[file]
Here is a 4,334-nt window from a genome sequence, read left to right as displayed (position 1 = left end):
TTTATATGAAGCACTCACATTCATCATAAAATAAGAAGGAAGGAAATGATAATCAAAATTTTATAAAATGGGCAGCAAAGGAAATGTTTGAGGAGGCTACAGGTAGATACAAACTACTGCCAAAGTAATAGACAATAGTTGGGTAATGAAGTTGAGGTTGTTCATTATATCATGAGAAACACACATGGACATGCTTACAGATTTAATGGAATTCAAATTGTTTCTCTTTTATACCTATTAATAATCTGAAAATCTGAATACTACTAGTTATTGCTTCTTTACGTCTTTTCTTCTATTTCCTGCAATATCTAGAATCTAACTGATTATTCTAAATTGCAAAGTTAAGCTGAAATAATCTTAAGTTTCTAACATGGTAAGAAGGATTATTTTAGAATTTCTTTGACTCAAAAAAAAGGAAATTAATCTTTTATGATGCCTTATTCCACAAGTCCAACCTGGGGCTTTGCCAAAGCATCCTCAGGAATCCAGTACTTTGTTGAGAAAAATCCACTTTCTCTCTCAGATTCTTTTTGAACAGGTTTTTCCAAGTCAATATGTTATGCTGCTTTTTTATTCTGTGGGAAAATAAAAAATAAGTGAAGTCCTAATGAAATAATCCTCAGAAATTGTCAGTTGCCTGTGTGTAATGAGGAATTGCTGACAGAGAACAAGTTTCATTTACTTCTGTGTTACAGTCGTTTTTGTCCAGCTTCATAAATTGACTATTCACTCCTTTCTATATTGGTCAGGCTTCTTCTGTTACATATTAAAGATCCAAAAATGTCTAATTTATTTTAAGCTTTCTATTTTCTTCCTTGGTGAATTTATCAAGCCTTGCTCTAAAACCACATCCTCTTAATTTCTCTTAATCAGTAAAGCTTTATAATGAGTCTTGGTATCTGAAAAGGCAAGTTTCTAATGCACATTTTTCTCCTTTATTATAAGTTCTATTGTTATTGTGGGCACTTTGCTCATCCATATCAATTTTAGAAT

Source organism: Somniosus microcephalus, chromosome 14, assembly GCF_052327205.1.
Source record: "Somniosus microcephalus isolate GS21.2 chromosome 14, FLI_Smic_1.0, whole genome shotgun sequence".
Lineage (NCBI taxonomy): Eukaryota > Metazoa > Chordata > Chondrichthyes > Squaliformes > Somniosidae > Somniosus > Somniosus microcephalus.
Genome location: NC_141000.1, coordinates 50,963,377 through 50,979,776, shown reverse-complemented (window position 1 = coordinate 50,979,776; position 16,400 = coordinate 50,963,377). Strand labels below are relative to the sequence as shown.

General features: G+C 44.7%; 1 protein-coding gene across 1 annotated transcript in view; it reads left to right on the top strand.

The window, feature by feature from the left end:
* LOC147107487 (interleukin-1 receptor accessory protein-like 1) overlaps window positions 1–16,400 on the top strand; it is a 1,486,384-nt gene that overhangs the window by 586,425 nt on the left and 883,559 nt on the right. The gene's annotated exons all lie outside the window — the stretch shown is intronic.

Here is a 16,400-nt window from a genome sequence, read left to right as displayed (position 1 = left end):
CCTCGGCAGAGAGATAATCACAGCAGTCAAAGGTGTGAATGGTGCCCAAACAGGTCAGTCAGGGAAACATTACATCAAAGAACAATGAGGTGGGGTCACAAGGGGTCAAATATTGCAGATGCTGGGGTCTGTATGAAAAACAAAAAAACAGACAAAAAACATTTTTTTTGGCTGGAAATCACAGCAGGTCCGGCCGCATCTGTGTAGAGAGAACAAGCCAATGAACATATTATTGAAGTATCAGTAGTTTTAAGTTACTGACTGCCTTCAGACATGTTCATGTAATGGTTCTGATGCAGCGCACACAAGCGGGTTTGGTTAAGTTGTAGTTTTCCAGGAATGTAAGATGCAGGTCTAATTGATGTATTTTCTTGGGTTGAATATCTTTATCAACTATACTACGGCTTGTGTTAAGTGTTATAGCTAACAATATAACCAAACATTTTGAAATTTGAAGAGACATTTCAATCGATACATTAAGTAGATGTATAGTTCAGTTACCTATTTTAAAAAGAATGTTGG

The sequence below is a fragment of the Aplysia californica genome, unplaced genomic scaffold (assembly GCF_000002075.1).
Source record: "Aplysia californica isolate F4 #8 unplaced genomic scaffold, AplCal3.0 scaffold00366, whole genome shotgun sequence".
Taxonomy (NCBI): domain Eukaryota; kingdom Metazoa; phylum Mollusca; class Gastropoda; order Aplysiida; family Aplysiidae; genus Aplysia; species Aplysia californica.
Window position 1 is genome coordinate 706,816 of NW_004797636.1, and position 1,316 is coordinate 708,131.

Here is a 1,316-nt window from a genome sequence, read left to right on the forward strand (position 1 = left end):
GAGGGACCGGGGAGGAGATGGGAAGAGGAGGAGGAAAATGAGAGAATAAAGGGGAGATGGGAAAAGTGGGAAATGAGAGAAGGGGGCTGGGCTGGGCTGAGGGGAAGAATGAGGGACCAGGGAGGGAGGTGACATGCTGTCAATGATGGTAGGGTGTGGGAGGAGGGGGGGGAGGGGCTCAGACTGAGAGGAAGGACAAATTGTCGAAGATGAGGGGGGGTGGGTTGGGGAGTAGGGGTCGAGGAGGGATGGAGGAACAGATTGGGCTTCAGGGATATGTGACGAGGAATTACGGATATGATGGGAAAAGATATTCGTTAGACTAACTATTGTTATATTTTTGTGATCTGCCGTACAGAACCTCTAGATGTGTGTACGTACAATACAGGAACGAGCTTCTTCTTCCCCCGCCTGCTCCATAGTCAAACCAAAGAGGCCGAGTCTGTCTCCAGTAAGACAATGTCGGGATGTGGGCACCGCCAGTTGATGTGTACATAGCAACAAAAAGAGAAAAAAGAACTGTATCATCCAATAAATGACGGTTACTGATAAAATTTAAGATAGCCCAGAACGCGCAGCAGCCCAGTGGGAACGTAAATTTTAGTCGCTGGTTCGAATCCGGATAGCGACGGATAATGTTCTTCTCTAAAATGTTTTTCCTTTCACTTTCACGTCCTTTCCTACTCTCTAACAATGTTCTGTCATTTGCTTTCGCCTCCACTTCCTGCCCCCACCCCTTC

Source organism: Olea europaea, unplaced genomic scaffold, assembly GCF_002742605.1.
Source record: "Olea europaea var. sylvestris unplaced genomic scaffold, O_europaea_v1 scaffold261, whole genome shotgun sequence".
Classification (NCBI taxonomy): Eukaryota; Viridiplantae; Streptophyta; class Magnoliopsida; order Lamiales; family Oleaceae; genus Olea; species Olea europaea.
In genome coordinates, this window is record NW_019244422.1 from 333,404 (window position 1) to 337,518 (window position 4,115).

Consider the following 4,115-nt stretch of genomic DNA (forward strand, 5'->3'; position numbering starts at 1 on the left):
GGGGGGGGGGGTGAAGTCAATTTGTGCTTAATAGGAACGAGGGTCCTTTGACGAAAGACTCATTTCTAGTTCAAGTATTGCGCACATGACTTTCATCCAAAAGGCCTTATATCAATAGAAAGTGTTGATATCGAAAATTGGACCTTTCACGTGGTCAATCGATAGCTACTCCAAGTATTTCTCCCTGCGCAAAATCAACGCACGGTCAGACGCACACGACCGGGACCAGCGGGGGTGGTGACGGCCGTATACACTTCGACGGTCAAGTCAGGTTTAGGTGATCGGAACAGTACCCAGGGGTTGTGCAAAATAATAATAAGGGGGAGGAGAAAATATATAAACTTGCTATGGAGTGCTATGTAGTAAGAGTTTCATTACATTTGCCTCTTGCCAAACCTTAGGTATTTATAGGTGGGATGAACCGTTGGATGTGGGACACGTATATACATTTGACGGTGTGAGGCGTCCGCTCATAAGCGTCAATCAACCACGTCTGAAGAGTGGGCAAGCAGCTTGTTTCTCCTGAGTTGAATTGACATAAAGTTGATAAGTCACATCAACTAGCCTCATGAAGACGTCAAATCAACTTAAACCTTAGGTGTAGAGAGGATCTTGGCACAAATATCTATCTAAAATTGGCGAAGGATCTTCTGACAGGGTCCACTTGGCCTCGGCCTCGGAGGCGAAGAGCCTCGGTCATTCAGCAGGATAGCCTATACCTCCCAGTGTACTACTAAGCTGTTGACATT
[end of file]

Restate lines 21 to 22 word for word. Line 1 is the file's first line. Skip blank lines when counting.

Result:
In genome coordinates, this window is record NW_019244422.1 from 333,404 (window position 1) to 337,518 (window position 4,115).

Consider the following 4,115-nt stretch of genomic DNA (forward strand, 5'->3'; position numbering starts at 1 on the left):